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By Scott Peltin

There’s a common saying, “Failing to have a plan is planning to fail.” But how often do you start the day with the best-laid plans, only to find they get obliterated by 10 am? You plan your meetings strategically, you schedule appropriate recovery breaks, you start your day strong, and you pre-plan for your most important meeting of the day with some powerful intentions. But then an unexpected call comes in, and then an important request pops up, and then a shift in priorities happens, and so on, and so on. As you begin to feel overwhelmed as the cognitive and emotional loads start to take a toll on you, you wonder why you even created a plan in the first place.

For many, this is probably the norm rather than the exception. So, what do you do on these all too common days? Simple - you create a plan. Believe me, I get the irony of this. But let me share an approach that helped me when I was a captain on a very busy fire truck.

In the fire station, our day started with a daily calendar. This calendar showed all of our daily duties, our weekly training, our physical exercise, and other requirements like housework, inspections, school presentations, etc. As we followed this calendar and moved through our day, we were often interrupted with emergency (and sometimes not-so-emergency) requests. On some days, our customers would go crazy and show total disregard for our ‘nicely planned, scheduled calendar’.

Whenever we got dispatched on an emergency call, the lights would come on in the station and a very directive voice told us what the emergency was and where we needed to go. Then, we jumped on the truck and I hit the “Responding” button to let everyone on the call see that we were en route. When we got on the scene, we hit the “On Scene” button. In this status, we were unavailable for other calls. If another customer needed help during that time, the dispatcher would send another unit that was either available in quarters or available on the radio.

On very busy days, where we were running call after call, this could get physically, cognitively, and emotionally exhausting. Sometimes, it wasn’t the number of calls, but rather the order of the calls, the complexity of the calls, and the emotion of certain calls that had the biggest impact. To go on a car accident call, followed by a house fire, followed by a pediatric drowning was exhausting in all ways. On these days, I implemented my Plan B recovery plan.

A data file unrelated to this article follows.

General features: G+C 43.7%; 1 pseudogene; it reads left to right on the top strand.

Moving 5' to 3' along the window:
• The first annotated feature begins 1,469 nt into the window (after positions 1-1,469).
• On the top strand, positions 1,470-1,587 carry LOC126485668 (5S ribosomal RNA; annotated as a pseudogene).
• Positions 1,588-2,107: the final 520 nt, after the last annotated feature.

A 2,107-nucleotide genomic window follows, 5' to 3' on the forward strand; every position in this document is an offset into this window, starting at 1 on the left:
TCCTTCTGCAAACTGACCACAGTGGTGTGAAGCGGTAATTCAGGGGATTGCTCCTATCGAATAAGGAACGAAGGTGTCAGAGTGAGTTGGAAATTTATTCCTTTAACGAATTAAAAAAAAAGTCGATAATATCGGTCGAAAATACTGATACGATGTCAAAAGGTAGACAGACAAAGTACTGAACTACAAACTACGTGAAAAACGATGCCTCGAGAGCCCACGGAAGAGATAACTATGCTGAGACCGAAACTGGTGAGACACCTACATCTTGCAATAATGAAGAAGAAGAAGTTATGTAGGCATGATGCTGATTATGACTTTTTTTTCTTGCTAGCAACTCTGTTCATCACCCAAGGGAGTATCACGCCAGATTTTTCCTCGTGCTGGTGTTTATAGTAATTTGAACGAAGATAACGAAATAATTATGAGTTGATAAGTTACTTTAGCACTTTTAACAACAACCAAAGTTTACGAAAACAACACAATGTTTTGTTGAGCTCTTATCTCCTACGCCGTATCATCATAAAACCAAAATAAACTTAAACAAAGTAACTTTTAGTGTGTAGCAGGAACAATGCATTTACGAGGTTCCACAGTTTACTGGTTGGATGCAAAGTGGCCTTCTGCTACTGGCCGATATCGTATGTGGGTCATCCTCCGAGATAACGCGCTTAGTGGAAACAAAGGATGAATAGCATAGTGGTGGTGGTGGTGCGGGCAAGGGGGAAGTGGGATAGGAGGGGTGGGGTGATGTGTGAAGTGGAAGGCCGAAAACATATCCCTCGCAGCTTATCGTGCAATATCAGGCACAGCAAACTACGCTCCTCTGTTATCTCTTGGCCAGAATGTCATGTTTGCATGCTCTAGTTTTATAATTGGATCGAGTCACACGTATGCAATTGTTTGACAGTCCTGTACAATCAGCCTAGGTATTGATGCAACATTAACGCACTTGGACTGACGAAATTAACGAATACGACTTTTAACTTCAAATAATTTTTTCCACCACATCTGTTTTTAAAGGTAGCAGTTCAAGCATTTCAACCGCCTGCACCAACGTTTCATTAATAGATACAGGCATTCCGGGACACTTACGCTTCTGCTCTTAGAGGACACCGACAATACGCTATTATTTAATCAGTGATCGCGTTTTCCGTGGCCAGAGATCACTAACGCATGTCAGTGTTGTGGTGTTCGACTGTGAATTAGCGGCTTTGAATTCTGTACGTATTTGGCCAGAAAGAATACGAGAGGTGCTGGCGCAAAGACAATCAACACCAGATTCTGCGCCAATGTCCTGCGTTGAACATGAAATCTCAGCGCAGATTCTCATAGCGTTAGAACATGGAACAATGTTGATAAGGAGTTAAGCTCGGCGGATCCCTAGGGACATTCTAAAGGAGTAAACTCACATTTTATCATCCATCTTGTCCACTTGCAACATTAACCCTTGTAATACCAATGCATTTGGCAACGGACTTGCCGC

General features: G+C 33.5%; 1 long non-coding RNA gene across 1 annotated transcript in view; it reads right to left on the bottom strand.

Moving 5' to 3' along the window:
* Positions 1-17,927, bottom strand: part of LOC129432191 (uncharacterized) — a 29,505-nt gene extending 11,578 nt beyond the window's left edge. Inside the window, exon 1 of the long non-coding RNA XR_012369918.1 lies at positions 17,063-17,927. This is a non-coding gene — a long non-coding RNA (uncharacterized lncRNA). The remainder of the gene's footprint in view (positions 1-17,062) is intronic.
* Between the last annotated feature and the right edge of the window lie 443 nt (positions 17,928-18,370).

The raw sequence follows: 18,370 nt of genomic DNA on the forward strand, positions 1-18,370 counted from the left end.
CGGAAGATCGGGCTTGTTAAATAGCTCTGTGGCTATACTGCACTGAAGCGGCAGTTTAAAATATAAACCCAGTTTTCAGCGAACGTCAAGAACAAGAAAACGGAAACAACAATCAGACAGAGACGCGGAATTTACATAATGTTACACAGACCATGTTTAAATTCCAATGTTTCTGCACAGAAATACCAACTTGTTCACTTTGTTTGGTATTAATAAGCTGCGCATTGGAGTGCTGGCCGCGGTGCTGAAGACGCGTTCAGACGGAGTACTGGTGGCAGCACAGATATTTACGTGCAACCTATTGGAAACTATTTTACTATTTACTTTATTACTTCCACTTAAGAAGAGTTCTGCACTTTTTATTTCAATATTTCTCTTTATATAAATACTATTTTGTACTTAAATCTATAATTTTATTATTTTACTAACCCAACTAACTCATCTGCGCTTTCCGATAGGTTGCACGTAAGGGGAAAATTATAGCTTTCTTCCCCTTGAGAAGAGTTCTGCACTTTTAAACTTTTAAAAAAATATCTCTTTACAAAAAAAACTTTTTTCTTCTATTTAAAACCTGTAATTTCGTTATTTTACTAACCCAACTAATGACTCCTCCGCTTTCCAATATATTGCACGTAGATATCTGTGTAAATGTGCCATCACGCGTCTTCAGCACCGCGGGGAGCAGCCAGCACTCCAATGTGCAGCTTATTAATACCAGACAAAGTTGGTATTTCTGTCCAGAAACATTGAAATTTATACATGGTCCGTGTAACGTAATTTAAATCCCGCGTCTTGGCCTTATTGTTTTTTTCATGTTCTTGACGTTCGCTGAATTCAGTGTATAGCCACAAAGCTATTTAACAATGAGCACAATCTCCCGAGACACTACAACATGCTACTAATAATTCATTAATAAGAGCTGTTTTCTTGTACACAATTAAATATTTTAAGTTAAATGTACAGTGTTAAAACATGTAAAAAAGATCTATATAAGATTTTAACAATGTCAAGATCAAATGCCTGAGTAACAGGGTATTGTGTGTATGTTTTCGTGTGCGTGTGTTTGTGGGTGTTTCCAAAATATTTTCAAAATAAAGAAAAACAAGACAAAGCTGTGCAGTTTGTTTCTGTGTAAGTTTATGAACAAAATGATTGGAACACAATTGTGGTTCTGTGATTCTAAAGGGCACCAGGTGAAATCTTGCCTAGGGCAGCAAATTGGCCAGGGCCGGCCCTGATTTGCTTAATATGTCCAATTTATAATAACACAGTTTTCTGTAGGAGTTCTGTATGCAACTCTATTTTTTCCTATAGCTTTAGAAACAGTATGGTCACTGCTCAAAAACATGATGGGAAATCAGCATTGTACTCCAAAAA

As we finished up on a call, I would quickly assess the status of myself, my crew, and even my apparatus (our supplies). On crazy busy days, I would simply not push the “Available On Radio” button. To the outside world, we were still on a call, so we were unavailable. In our world, we were hydrating, grabbing a quick snack, cleaning up, taking a breather, restocking the truck, and getting emotionally recharged. During this unplanned, yet much needed, recovery break, I would monitor the radio in case a critical call came in where we were needed. But to be honest, in my 25 years, that happened very few times.

When the crew was recharged and ready to go, I pushed the “Available On Radio” button and we were fully back in the system. My Plan B gave us not only the greatest chance to be our best, but it also prevented injuries, prevented mistakes, and helped us avoid bringing our stress home to our families. There wasn’t a manual or guide that told me to do this; I was simply driven by the necessity to create a simple, successful, and repeatable Plan B to make sure my crew and I were getting adequate recovery.

The next time you start to feel your day getting away from you, and you start to feel overwhelmed or fatigued, try not hitting your “Available on Radio” button and see how it works.

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